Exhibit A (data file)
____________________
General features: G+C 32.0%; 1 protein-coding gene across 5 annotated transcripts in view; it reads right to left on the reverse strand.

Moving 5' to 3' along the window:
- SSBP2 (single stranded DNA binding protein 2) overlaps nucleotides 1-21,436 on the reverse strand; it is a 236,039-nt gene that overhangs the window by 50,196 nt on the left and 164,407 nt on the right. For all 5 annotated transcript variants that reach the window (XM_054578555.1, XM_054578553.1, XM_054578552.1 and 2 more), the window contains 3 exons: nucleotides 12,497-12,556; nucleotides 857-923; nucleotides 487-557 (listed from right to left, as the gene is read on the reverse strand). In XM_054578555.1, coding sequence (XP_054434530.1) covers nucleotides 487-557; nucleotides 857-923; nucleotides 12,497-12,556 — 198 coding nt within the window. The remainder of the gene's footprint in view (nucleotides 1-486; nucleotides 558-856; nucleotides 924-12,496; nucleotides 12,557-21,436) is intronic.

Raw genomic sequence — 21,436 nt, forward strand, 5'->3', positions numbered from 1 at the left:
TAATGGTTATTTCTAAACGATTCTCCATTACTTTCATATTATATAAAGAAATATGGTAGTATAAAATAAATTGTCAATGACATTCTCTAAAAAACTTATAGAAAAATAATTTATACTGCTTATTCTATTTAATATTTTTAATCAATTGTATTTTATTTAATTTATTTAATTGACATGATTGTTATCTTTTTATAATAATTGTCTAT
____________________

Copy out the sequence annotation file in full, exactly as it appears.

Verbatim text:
General features: G+C 32.0%; 1 protein-coding gene across 5 annotated transcripts in view; it reads right to left on the reverse strand.

Moving 5' to 3' along the window:
- SSBP2 (single stranded DNA binding protein 2) overlaps nucleotides 1-21,436 on the reverse strand; it is a 236,039-nt gene that overhangs the window by 50,196 nt on the left and 164,407 nt on the right. For all 5 annotated transcript variants that reach the window (XM_054578555.1, XM_054578553.1, XM_054578552.1 and 2 more), the window contains 3 exons: nucleotides 12,497-12,556; nucleotides 857-923; nucleotides 487-557 (listed from right to left, as the gene is read on the reverse strand). In XM_054578555.1, coding sequence (XP_054434530.1) covers nucleotides 487-557; nucleotides 857-923; nucleotides 12,497-12,556 — 198 coding nt within the window. The remainder of the gene's footprint in view (nucleotides 1-486; nucleotides 558-856; nucleotides 924-12,496; nucleotides 12,557-21,436) is intronic.

Raw genomic sequence — 21,436 nt, forward strand, 5'->3', positions numbered from 1 at the left:
TAATGGTTATTTCTAAACGATTCTCCATTACTTTCATATTATATAAAGAAATATGGTAGTATAAAATAAATTGTCAATGACATTCTCTAAAAAACTTATAGAAAAATAATTTATACTGCTTATTCTATTTAATATTTTTAATCAATTGTATTTTATTTAATTTATTTAATTGACATGATTGTTATCTTTTTATAATAATTGTCTAT